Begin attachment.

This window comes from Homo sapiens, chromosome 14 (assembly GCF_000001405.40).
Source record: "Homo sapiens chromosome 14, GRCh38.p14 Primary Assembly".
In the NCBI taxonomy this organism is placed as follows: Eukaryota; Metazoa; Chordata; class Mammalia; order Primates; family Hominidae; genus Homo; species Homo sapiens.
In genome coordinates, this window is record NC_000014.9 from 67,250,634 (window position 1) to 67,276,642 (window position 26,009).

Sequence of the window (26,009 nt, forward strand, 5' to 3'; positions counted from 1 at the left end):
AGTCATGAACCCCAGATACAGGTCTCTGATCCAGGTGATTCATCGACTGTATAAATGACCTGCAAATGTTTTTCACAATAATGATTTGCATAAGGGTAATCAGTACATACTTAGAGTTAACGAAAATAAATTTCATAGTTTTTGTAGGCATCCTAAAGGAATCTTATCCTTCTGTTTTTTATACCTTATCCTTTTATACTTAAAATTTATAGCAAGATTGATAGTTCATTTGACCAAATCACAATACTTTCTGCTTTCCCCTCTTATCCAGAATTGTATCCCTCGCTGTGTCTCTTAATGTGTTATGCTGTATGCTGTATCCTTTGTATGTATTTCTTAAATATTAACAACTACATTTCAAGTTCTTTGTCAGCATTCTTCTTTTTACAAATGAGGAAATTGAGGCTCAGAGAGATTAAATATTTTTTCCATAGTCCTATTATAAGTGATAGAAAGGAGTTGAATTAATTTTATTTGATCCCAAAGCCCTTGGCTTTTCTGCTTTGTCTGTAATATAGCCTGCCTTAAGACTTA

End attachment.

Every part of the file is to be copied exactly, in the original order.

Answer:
This window comes from Homo sapiens, chromosome 14 (assembly GCF_000001405.40).
Source record: "Homo sapiens chromosome 14, GRCh38.p14 Primary Assembly".
In the NCBI taxonomy this organism is placed as follows: Eukaryota; Metazoa; Chordata; class Mammalia; order Primates; family Hominidae; genus Homo; species Homo sapiens.
In genome coordinates, this window is record NC_000014.9 from 67,250,634 (window position 1) to 67,276,642 (window position 26,009).

Sequence of the window (26,009 nt, forward strand, 5' to 3'; positions counted from 1 at the left end):
AGTCATGAACCCCAGATACAGGTCTCTGATCCAGGTGATTCATCGACTGTATAAATGACCTGCAAATGTTTTTCACAATAATGATTTGCATAAGGGTAATCAGTACATACTTAGAGTTAACGAAAATAAATTTCATAGTTTTTGTAGGCATCCTAAAGGAATCTTATCCTTCTGTTTTTTATACCTTATCCTTTTATACTTAAAATTTATAGCAAGATTGATAGTTCATTTGACCAAATCACAATACTTTCTGCTTTCCCCTCTTATCCAGAATTGTATCCCTCGCTGTGTCTCTTAATGTGTTATGCTGTATGCTGTATCCTTTGTATGTATTTCTTAAATATTAACAACTACATTTCAAGTTCTTTGTCAGCATTCTTCTTTTTACAAATGAGGAAATTGAGGCTCAGAGAGATTAAATATTTTTTCCATAGTCCTATTATAAGTGATAGAAAGGAGTTGAATTAATTTTATTTGATCCCAAAGCCCTTGGCTTTTCTGCTTTGTCTGTAATATAGCCTGCCTTAAGACTTA